Pro­ducer Neil Meron ( Hair­spray) re­calls Mess­ing re­quest­ing a meet­ing with him and business part­ner Craig Zadan dur­ing her run on Will & Grace. “She wanted to do a mu­si­cal,” Meron tells Stel­lar. “We met at the Four Sea­sons Ho­tel and had a great time. At the end of our meet­ing, she in­vited Craig and my­self into her car, I be­lieve a Porsche, so we could hear her sing to a track she had pre­pared. You could tell she had mu­si­cal abil­ity.”

Years later, the trio would join forces on the TV drama Smash, which took place in the world of Broad­way mu­si­cals. The series was short-lived, but it re­tains a cult fol­low­ing. “I loved Smash,” says Mess­ing. “A lot of peo­ple still ask me about it. The cast was in­cred­i­ble. Then they changed showrun­ners and… ul­ti­mately, it was like, ‘What Smash is this?!’”

It was on the set of Smash that Mess­ing fell for co-star Will Chase (they split in 2014); prior to that, she was mar­ried for more than a decade to Daniel Zel­man, her univer­sity sweet­heart and fa­ther to son Ro­man, who is now 13.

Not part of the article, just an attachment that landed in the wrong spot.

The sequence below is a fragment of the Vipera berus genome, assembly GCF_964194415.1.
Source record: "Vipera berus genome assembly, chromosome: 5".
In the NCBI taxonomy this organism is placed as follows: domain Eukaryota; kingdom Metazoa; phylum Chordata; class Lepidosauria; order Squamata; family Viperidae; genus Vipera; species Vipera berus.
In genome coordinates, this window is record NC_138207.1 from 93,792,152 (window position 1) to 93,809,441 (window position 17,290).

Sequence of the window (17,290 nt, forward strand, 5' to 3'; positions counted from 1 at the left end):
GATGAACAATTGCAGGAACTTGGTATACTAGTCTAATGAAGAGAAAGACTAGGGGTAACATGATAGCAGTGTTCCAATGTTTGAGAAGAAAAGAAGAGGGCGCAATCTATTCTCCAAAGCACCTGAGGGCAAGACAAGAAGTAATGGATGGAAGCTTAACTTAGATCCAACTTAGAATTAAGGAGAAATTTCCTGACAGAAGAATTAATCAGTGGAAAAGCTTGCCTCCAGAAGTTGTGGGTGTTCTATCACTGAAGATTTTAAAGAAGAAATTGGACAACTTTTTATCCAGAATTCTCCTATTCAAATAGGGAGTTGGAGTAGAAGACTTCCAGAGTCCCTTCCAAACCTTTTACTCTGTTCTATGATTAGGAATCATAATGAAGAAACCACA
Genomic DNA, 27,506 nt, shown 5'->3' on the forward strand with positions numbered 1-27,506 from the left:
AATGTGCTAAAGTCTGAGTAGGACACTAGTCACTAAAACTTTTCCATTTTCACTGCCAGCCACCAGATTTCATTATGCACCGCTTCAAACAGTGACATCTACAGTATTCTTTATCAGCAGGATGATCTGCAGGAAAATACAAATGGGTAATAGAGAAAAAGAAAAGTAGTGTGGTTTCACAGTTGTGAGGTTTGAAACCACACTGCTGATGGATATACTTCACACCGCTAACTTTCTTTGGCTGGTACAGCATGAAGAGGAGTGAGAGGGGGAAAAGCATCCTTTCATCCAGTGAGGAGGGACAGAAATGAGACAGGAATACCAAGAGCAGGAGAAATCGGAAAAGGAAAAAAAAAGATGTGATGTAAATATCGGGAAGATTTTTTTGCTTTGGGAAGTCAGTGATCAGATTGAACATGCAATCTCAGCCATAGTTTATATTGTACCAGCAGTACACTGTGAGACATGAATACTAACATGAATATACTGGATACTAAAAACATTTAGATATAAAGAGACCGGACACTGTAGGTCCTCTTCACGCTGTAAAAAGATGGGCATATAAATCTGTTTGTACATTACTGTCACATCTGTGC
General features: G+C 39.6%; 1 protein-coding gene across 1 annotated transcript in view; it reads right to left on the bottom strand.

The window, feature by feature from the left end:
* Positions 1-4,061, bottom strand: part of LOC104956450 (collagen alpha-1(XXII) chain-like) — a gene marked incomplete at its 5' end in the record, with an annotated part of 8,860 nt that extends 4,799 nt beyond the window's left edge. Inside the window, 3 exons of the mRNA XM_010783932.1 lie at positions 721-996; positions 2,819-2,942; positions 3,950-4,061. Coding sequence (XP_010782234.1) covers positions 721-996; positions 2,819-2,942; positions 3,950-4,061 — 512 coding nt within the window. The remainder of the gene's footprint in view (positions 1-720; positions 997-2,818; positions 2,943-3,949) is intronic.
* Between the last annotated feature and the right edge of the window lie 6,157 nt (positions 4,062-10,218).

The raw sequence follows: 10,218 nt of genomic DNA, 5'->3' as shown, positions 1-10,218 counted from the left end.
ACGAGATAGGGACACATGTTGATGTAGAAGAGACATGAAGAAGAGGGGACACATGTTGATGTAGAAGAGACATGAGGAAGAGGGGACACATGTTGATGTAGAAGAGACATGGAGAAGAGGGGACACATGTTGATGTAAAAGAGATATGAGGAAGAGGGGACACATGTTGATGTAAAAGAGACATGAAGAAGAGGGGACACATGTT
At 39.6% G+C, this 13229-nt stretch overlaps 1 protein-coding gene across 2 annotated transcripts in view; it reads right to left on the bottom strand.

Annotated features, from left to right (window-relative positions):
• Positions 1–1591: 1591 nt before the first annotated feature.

Mess­ing ad­mits jug­gling work and moth­er­hood is never easy. “Once school starts, that’s go­ing to be the chal­lenge,” she says. “But luck­ily, I have an in­cred­i­ble co-par­ent in his dad. We are com­pletely aligned in ev­ery­thing that has to do with Ro­man… We’re go­ing to be fine.”

Next year, Mess­ing turns 50. “I’m wel­com­ing that mile­stone,” she says. “It doesn’t scare me, it doesn’t de­press me. I know so many sexy, vi­brant, mag­nif­i­cent women in their 50s, 60s, 70s… too many role mod­els that in­spire me to feel that way.”

To those won­der­ing how she ap­pears not to have aged at all in the decade since Will & Grace wrapped up, Mess­ing cred­its her diet. “I have given up all the fun things,” she ad­mits. “No cof­fee, no fast food, no wheat, no grain, no sugar. But I have more en­ergy than I did when I was 30. So that’s the gift.”